Tuesday, February 28, 2012

Lacing Cards

The Eskimo and I made a trip over to Teacher Heaven today. More like stay-at-home-mama heaven! Wow, I could have spent a small fortune in there! Luckily, I refrained, and stuck (mostly) to my list. I wanted letter flashcards in English and Spanish as we're going to be starting a letter of the week theme around here. The Eskimo has already shown a lot of aptitude for and interest in letters, so I thought we'd make it official. However, it was one of the things NOT on my shopping list with which we had the most fun this evening: lacing cards!

If you've not seen these before, they're basically a picture printed on heavy card stock with holes punched in it. The idea is for the little one to lace a shoelace or similar string through the holes, practicing fine motor skills. You could definitely make these yourself very cheaply, but the set was only $3.99 and I kind of knew I was never going to get around to making my own. This has been on my to-do list for a while, so I was pretty excited to see them at the store.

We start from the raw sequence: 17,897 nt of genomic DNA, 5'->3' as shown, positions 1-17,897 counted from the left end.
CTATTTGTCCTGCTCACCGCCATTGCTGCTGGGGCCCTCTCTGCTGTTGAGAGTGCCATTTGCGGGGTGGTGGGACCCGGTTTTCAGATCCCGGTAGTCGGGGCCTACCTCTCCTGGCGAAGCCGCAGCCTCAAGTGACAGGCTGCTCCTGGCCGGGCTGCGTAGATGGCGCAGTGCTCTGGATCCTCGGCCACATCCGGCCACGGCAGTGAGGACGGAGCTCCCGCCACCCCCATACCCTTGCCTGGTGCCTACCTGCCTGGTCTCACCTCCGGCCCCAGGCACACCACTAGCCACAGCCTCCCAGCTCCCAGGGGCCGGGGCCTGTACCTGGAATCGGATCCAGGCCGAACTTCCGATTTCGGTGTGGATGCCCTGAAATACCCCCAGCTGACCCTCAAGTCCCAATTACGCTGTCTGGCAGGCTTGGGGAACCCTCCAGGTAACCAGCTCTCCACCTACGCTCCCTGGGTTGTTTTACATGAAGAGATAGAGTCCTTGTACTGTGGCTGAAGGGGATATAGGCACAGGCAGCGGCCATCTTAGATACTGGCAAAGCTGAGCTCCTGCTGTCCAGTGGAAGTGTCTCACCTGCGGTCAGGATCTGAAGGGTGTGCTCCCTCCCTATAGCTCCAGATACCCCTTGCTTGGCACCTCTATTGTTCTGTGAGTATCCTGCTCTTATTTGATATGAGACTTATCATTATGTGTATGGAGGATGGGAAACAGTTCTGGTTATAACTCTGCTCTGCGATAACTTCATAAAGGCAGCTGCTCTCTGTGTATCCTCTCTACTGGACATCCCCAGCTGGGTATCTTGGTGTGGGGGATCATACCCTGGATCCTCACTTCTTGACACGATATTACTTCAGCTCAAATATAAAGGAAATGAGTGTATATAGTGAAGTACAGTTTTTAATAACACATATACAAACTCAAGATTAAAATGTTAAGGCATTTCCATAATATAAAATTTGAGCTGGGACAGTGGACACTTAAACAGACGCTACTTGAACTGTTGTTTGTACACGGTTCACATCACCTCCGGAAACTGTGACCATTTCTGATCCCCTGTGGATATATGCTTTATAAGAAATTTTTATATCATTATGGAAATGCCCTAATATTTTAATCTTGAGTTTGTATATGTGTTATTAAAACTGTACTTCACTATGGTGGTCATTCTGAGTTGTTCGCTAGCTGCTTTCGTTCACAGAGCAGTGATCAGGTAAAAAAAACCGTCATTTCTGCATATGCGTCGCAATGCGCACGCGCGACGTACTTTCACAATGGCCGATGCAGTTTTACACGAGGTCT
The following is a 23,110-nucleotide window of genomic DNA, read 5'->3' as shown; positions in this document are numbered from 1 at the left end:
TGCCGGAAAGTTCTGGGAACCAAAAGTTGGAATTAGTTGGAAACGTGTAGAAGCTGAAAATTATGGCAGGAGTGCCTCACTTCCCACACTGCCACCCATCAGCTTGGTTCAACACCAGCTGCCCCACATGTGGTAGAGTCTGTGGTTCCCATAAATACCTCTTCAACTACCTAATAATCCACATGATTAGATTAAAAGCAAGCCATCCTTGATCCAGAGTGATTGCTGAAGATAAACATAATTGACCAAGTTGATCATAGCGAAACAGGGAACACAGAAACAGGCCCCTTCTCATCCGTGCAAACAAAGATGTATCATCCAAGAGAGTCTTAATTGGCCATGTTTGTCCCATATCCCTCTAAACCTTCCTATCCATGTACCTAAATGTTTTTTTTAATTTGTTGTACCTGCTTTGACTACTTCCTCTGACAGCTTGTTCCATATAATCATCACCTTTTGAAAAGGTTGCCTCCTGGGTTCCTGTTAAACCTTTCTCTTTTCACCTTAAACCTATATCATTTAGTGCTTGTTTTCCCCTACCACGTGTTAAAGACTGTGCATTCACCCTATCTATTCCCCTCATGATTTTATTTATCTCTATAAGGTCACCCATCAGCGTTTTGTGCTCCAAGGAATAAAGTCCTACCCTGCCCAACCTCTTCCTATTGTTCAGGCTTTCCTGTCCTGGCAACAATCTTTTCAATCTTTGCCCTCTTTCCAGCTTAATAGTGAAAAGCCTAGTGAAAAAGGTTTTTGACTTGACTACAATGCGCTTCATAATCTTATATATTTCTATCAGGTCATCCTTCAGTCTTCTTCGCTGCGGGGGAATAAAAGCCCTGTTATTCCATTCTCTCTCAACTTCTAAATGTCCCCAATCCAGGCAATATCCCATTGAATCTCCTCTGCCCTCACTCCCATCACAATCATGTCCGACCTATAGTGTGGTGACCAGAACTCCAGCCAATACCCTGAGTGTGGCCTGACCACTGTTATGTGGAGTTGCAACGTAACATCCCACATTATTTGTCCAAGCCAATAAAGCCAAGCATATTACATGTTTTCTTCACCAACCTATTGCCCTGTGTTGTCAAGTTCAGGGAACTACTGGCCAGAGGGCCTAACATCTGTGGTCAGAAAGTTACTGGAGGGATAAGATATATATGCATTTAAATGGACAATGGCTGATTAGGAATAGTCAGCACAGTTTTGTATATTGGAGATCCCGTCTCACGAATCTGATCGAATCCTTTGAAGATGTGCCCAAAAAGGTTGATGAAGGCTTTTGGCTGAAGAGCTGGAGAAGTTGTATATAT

I showed the Eskimo what they were for and let him at it, trying to give as little guidance as possible. By the way, the whole process made me twitch. I wanted so badly to reach in there and "help" him by doing it for him. Incidentally, this would not actually be helping him. Doing it for him robs him of the experience of figuring it out. So, I modeled the behavior and then gave minimal verbal instructions for his first couple attempts. Then, I sat back and watched. Yes, he laced! No, he did not do it perfectly or sequentially. But that wasn't really the point of his first attempt. The point was for him to learn a new skill and work on his fine motor skills. And one day, when he can sew his own button on his shirt, he'll thank me (okay, he probably won't actually thank me, but he should!).

Look at that concentration:

I'm not going to lie, the Eskimo also tried to turn this into a fatal weapon. He was swinging that zebra card all over the place. He was also whipping the extra shoelace around until one end hit him in the face. Natural consequences, eh? I did warn him it was going to happen, but some things you really have to learn on your own. So, the Eskimo's lessons for the night: basic lacing skills, and plastic-tipped shoelaces sting when they whack you in the face. My work here is done.

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